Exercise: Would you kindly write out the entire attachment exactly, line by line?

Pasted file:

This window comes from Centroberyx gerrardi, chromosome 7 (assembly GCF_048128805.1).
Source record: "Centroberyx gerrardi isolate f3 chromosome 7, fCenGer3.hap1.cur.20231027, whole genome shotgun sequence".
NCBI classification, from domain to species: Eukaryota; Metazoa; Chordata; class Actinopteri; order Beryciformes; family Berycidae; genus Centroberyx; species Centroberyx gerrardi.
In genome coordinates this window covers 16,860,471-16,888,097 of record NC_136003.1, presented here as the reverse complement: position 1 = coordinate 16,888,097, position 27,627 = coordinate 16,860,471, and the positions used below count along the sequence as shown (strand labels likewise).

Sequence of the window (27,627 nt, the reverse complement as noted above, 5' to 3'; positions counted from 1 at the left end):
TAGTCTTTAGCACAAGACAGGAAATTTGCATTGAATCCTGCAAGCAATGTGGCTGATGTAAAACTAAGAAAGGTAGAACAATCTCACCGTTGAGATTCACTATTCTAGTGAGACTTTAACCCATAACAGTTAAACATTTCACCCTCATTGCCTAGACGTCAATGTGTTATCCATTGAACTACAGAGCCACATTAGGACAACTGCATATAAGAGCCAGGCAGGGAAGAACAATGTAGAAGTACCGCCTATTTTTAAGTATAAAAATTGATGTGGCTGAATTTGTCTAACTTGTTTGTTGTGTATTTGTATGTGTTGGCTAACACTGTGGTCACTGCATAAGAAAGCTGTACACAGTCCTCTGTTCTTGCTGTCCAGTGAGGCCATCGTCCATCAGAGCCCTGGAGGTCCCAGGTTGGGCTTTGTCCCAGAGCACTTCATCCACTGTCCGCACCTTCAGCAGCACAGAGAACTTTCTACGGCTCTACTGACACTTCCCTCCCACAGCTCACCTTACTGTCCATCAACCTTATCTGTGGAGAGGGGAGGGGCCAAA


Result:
This window comes from Centroberyx gerrardi, chromosome 7 (assembly GCF_048128805.1).
Source record: "Centroberyx gerrardi isolate f3 chromosome 7, fCenGer3.hap1.cur.20231027, whole genome shotgun sequence".
NCBI classification, from domain to species: Eukaryota; Metazoa; Chordata; class Actinopteri; order Beryciformes; family Berycidae; genus Centroberyx; species Centroberyx gerrardi.
In genome coordinates this window covers 16,860,471-16,888,097 of record NC_136003.1, presented here as the reverse complement: position 1 = coordinate 16,888,097, position 27,627 = coordinate 16,860,471, and the positions used below count along the sequence as shown (strand labels likewise).

Sequence of the window (27,627 nt, the reverse complement as noted above, 5' to 3'; positions counted from 1 at the left end):
TAGTCTTTAGCACAAGACAGGAAATTTGCATTGAATCCTGCAAGCAATGTGGCTGATGTAAAACTAAGAAAGGTAGAACAATCTCACCGTTGAGATTCACTATTCTAGTGAGACTTTAACCCATAACAGTTAAACATTTCACCCTCATTGCCTAGACGTCAATGTGTTATCCATTGAACTACAGAGCCACATTAGGACAACTGCATATAAGAGCCAGGCAGGGAAGAACAATGTAGAAGTACCGCCTATTTTTAAGTATAAAAATTGATGTGGCTGAATTTGTCTAACTTGTTTGTTGTGTATTTGTATGTGTTGGCTAACACTGTGGTCACTGCATAAGAAAGCTGTACACAGTCCTCTGTTCTTGCTGTCCAGTGAGGCCATCGTCCATCAGAGCCCTGGAGGTCCCAGGTTGGGCTTTGTCCCAGAGCACTTCATCCACTGTCCGCACCTTCAGCAGCACAGAGAACTTTCTACGGCTCTACTGACACTTCCCTCCCACAGCTCACCTTACTGTCCATCAACCTTATCTGTGGAGAGGGGAGGGGCCAAA